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The Myth of Authenticity

We have a lovely (older) couple that visit the restaurant regularly, oftentimes they bring family, sometimes their friends from medical school in Mumbai, people they've known for more than five decades! He, is very proud of his wife's cooking skills (naturally), though they love to visit River Green too! So one day I asked her what her signature dish would be? As it turned out, it's an aubergine bharta. Anyone who knows me, knows that anything aubergine is my favourite dish! I have my own version of the bharta; Slow roasted with coconut, fresh spices and heritage or cherry tomatoes, all preferably locally grown, and only ever in season! Well, we compared notes, but we haven't yet compared dishes! If we had put our dishes side-by-side, you may be justified in declaring one 'authentic' and the other 'derivative' (if, you could discern which was which...?)

Welcome to the Ploughman's Lunch that is the debate over authenticity....

So, what do we mean by authentic? The same root as 'author,' 'authority,' from the Greek meaning 'self,' 'principal,' or 'origin.' We could say that 'authentic' could mean 'self-defined,' but we usually take it to mean something close to the original version, which leads to a paradox in the English language, in that something can be 'Authentic' (as in 'like the original,') but not 'original,' OR 'original,' but not 'authentic!' Something that is original, only becomes authentic if it is slavishly copied, if the copies vary in any way, they become 'derivative,' which seems to be a bad thing.

This is not science however, food is culture; Culture is not static, it flows and evolves, it migrates from one people group to another, it borrows from itself, it revisits its triumphs, it lends itself to others; Two churches in the same town may have Gothic architecture, but have been built 700 years apart. We will say they are both authentic Gothic, but one is early medieval gothic, and the other Victorian. We fix our idea of authenticity by an arbitrary demarcation of styles (even medieval gothic, has three principal styles, but you'd be hard pressed to pin down where one starts and another ends.) So it is with food culture; Our idea of authenticity is a fantasy created by arbitrary distinctions, a snapshot in time, ingredient provenance, and dare I say it, cultural prejudices.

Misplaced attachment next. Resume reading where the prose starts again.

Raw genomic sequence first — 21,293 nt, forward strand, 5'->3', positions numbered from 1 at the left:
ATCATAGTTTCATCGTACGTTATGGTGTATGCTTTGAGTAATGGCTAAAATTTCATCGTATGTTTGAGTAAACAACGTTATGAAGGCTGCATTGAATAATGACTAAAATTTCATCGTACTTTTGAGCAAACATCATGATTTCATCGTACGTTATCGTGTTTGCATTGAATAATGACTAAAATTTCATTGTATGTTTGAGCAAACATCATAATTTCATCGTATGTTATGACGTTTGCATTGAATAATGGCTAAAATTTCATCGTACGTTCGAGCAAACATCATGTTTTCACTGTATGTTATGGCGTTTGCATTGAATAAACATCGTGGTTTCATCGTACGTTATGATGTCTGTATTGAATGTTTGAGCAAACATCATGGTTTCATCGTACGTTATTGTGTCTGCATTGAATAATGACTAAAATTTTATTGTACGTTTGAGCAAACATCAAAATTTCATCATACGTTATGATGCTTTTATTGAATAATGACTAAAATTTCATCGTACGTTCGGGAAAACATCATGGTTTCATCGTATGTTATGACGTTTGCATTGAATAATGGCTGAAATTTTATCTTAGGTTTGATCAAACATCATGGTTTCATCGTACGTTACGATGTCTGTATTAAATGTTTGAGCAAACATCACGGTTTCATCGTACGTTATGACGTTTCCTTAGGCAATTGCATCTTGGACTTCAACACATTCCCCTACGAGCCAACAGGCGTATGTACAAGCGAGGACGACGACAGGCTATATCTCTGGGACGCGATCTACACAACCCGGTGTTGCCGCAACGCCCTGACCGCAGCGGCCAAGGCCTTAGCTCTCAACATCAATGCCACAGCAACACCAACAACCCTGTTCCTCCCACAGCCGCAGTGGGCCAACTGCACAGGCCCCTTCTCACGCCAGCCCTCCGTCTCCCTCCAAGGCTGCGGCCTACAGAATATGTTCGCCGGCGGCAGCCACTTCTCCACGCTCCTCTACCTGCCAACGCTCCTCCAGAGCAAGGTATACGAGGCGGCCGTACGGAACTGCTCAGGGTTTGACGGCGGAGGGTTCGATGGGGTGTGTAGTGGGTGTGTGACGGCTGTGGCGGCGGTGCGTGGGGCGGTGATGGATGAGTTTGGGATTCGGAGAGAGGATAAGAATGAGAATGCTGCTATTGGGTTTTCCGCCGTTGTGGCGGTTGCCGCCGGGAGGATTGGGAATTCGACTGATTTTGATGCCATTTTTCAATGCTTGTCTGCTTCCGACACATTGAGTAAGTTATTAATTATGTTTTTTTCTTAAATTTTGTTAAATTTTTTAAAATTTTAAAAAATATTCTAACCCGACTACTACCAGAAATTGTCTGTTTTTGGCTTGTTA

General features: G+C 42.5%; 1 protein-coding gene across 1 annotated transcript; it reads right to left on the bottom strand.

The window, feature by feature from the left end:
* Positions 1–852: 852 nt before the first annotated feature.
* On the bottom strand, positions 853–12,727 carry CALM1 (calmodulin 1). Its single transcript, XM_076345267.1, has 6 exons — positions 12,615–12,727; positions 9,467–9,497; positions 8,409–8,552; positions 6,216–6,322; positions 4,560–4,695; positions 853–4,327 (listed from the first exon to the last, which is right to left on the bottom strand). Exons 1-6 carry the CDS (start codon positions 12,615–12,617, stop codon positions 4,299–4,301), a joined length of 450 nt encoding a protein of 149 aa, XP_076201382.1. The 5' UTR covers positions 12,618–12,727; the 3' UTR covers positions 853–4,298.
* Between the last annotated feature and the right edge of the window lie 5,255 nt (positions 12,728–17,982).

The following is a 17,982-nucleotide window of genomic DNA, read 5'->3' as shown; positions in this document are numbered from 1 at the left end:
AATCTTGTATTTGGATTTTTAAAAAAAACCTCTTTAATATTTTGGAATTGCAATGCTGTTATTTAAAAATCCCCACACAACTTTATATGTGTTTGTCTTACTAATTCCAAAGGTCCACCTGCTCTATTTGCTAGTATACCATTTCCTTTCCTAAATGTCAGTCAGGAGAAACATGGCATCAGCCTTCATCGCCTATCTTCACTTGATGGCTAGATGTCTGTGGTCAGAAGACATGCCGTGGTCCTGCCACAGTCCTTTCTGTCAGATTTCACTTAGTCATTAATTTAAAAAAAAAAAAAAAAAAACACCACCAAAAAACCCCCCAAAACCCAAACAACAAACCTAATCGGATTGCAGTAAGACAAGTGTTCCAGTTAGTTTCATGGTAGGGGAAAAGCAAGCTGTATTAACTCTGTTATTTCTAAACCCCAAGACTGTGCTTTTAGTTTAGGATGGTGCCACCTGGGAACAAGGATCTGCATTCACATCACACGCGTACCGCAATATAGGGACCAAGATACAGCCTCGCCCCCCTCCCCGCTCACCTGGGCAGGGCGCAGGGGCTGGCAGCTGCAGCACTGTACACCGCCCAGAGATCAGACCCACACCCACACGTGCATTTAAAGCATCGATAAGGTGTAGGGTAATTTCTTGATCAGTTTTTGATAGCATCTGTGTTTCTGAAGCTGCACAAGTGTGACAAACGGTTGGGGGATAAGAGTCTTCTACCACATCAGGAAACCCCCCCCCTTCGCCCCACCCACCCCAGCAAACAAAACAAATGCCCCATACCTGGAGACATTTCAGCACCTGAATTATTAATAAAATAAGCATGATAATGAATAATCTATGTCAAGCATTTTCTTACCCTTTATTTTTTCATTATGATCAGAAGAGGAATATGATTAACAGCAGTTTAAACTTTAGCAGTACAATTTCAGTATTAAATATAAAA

Let's return to 'Indian' cooking... OK, I know you can't define the cuisine of such a populous country in one paragraph, but there are some commonalities; The use of spices, particularly 'earthy' spices such as turmeric and cumin, the use of chilies, peppercorns, garlic, a lot of use of long grain rices, potatoes, tomatoes, strong herbs such as coriander, many vegetarian dishes due to cultural and religious influences, a lot of milk, especially clarified butter (ghee.) For most Brits, our experience of 'Indian' cuisine comes from the Indian restaurants that sprung up in the sixties and seventies and onwards. But a lot of the early restaurants were set up by Bengali sailors, not necessarily cooks, and versed in recipes from the North of Indian and Bangladesh. They immediately started adapting them to suit English tastes, with more meat and thicker sauces, different cooking styles and equipment. Before long their food would be unrecognised by many in the subcontinent, and a later influx of Tamils and cooks from the south muddied the waters still further. To this day, many 'cognoscenti' will claim only southern Indian dishes in Indian restaurants as 'authentic.' Indeed, famously Britain's favourite 'Indian' dish, Chicken Tikka Masala, was invented in Scotland of all places, and is now exported back to India. Does this mean that Chicken Tikka Masala can never be authentic? Or perhaps it can be, but not if it made in India, or perhaps outside of Scotland?

But just back up a little bit further; Going back to that list of 'typical' Indian ingredients... Wait? What? Potatoes, Tomatoes, Chilies? Three key ingredients without which Indian cuisine would be unrecognisable. Where did they come from? Well, from South America, via the Portuguese, who brought with them their love of wine and garlic, so without the Portuguese we wouldn't have the classic Vindaloo (literally; wine and potatoes!) But isn't that even more British than Chicken Tikka?

What could be more typical of Italian cuisine than pasta and rice? Both imported from China. I once had a head chef who insisted that paella had to contain saffron because that's where the name comes from? I don't know where he got that idea, and yes paella mostly has saffron in it, but the name is clearly derived from the word for rice or rice bowl or rice dish which you can trace back around the southern Mediterranean, to Turkey and through the Persian empire, back to India again (Pilaff, Pilau). Chilli Con Carne? Texan. Garlic in French cooking? Got the idea from the English. (Yes!) Saffron Walden used to be the centre of the British spice growing and export trade, but by the 1920s its (saffron's) use was almost almost unheard of in British cuisine. Yams, bananas, chilies and sweet potatoes in Caribbean cuisine? Imported from India via Africa. Arguably the chilies in Caribbean cuisine had completed an almost round-the-world trip, heading back towards South America!

And the ploughman's lunch? Famously, a supposed concoction of a 60's advertising exec...

Cooking, like culture evolves constantly. You might be able to trace a dish back to a certain region, but the ingredients may well have come from a completely different continent. Even if you did narrow your search down to a particular hamlet you would probably find as many versions of a dish as there were cooks who made it.

If you codify, regulate or fix a cooking culture, what do you get?....

...French cuisine.

I rest my case Your Honour.

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